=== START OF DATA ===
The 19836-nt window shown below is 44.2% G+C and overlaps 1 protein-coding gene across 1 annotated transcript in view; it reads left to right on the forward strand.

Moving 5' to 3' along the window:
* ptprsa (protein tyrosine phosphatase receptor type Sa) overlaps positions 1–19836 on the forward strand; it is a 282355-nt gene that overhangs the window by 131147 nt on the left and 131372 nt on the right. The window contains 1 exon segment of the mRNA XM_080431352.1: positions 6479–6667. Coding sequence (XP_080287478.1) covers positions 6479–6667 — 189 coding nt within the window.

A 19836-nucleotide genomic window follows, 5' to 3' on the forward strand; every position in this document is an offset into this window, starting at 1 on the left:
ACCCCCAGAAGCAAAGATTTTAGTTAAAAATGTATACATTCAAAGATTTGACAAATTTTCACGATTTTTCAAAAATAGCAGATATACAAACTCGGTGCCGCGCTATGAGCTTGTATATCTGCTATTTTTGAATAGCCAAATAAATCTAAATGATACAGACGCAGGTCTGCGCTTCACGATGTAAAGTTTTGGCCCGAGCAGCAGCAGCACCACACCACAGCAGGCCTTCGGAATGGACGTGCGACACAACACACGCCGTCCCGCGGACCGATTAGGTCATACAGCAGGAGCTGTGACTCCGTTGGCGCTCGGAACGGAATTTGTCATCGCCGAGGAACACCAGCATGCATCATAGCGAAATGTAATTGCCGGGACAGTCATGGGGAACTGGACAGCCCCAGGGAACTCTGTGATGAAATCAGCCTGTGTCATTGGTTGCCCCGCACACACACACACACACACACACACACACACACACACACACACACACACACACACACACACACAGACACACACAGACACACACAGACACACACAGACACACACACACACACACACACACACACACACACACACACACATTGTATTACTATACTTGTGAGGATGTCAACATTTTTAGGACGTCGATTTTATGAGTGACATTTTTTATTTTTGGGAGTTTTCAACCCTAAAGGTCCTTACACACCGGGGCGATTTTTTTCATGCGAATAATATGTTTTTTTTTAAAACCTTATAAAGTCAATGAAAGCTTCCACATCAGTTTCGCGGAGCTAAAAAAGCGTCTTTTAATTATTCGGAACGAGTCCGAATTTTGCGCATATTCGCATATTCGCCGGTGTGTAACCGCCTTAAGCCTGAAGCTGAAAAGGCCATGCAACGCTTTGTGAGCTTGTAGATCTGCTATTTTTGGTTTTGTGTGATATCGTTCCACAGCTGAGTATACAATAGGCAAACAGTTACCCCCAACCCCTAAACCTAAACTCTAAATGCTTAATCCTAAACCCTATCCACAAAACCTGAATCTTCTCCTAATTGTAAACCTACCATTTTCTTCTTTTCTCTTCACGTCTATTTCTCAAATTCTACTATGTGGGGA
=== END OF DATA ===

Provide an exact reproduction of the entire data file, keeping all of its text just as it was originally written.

The 19836-nt window shown below is 44.2% G+C and overlaps 1 protein-coding gene across 1 annotated transcript in view; it reads left to right on the forward strand.

Moving 5' to 3' along the window:
* ptprsa (protein tyrosine phosphatase receptor type Sa) overlaps positions 1–19836 on the forward strand; it is a 282355-nt gene that overhangs the window by 131147 nt on the left and 131372 nt on the right. The window contains 1 exon segment of the mRNA XM_080431352.1: positions 6479–6667. Coding sequence (XP_080287478.1) covers positions 6479–6667 — 189 coding nt within the window.

A 19836-nucleotide genomic window follows, 5' to 3' on the forward strand; every position in this document is an offset into this window, starting at 1 on the left:
ACCCCCAGAAGCAAAGATTTTAGTTAAAAATGTATACATTCAAAGATTTGACAAATTTTCACGATTTTTCAAAAATAGCAGATATACAAACTCGGTGCCGCGCTATGAGCTTGTATATCTGCTATTTTTGAATAGCCAAATAAATCTAAATGATACAGACGCAGGTCTGCGCTTCACGATGTAAAGTTTTGGCCCGAGCAGCAGCAGCACCACACCACAGCAGGCCTTCGGAATGGACGTGCGACACAACACACGCCGTCCCGCGGACCGATTAGGTCATACAGCAGGAGCTGTGACTCCGTTGGCGCTCGGAACGGAATTTGTCATCGCCGAGGAACACCAGCATGCATCATAGCGAAATGTAATTGCCGGGACAGTCATGGGGAACTGGACAGCCCCAGGGAACTCTGTGATGAAATCAGCCTGTGTCATTGGTTGCCCCGCACACACACACACACACACACACACACACACACACACACACACACACACACACACACACACACAGACACACACAGACACACACAGACACACACAGACACACACACACACACACACACACACACACACACACACACACATTGTATTACTATACTTGTGAGGATGTCAACATTTTTAGGACGTCGATTTTATGAGTGACATTTTTTATTTTTGGGAGTTTTCAACCCTAAAGGTCCTTACACACCGGGGCGATTTTTTTCATGCGAATAATATGTTTTTTTTTAAAACCTTATAAAGTCAATGAAAGCTTCCACATCAGTTTCGCGGAGCTAAAAAAGCGTCTTTTAATTATTCGGAACGAGTCCGAATTTTGCGCATATTCGCATATTCGCCGGTGTGTAACCGCCTTAAGCCTGAAGCTGAAAAGGCCATGCAACGCTTTGTGAGCTTGTAGATCTGCTATTTTTGGTTTTGTGTGATATCGTTCCACAGCTGAGTATACAATAGGCAAACAGTTACCCCCAACCCCTAAACCTAAACTCTAAATGCTTAATCCTAAACCCTATCCACAAAACCTGAATCTTCTCCTAATTGTAAACCTACCATTTTCTTCTTTTCTCTTCACGTCTATTTCTCAAATTCTACTATGTGGGGA